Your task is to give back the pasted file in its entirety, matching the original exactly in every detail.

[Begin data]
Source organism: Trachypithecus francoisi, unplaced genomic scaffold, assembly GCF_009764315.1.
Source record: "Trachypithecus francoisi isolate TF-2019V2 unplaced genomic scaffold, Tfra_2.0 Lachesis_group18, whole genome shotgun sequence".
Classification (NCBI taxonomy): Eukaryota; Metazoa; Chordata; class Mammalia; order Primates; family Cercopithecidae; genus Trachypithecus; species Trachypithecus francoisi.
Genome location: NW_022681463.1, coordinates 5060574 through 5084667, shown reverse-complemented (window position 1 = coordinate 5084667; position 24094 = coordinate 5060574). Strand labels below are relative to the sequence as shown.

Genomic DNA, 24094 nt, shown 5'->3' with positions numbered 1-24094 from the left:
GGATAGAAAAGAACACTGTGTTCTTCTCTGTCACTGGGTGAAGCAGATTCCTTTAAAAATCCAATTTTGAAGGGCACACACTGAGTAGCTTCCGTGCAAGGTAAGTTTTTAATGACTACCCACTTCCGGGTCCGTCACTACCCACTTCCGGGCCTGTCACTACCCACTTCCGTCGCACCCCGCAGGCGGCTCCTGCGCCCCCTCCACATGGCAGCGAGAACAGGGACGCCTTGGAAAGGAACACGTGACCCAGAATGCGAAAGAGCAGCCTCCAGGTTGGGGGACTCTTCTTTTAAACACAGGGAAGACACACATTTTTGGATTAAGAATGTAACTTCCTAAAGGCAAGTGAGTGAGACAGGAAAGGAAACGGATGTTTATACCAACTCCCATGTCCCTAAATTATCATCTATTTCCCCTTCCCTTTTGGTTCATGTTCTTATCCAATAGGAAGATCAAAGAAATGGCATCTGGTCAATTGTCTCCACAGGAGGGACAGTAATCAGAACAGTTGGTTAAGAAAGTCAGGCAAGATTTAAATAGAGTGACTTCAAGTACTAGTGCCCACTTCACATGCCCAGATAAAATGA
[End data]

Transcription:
Source organism: Trachypithecus francoisi, unplaced genomic scaffold, assembly GCF_009764315.1.
Source record: "Trachypithecus francoisi isolate TF-2019V2 unplaced genomic scaffold, Tfra_2.0 Lachesis_group18, whole genome shotgun sequence".
Classification (NCBI taxonomy): Eukaryota; Metazoa; Chordata; class Mammalia; order Primates; family Cercopithecidae; genus Trachypithecus; species Trachypithecus francoisi.
Genome location: NW_022681463.1, coordinates 5060574 through 5084667, shown reverse-complemented (window position 1 = coordinate 5084667; position 24094 = coordinate 5060574). Strand labels below are relative to the sequence as shown.

Genomic DNA, 24094 nt, shown 5'->3' with positions numbered 1-24094 from the left:
GGATAGAAAAGAACACTGTGTTCTTCTCTGTCACTGGGTGAAGCAGATTCCTTTAAAAATCCAATTTTGAAGGGCACACACTGAGTAGCTTCCGTGCAAGGTAAGTTTTTAATGACTACCCACTTCCGGGTCCGTCACTACCCACTTCCGGGCCTGTCACTACCCACTTCCGTCGCACCCCGCAGGCGGCTCCTGCGCCCCCTCCACATGGCAGCGAGAACAGGGACGCCTTGGAAAGGAACACGTGACCCAGAATGCGAAAGAGCAGCCTCCAGGTTGGGGGACTCTTCTTTTAAACACAGGGAAGACACACATTTTTGGATTAAGAATGTAACTTCCTAAAGGCAAGTGAGTGAGACAGGAAAGGAAACGGATGTTTATACCAACTCCCATGTCCCTAAATTATCATCTATTTCCCCTTCCCTTTTGGTTCATGTTCTTATCCAATAGGAAGATCAAAGAAATGGCATCTGGTCAATTGTCTCCACAGGAGGGACAGTAATCAGAACAGTTGGTTAAGAAAGTCAGGCAAGATTTAAATAGAGTGACTTCAAGTACTAGTGCCCACTTCACATGCCCAGATAAAATGA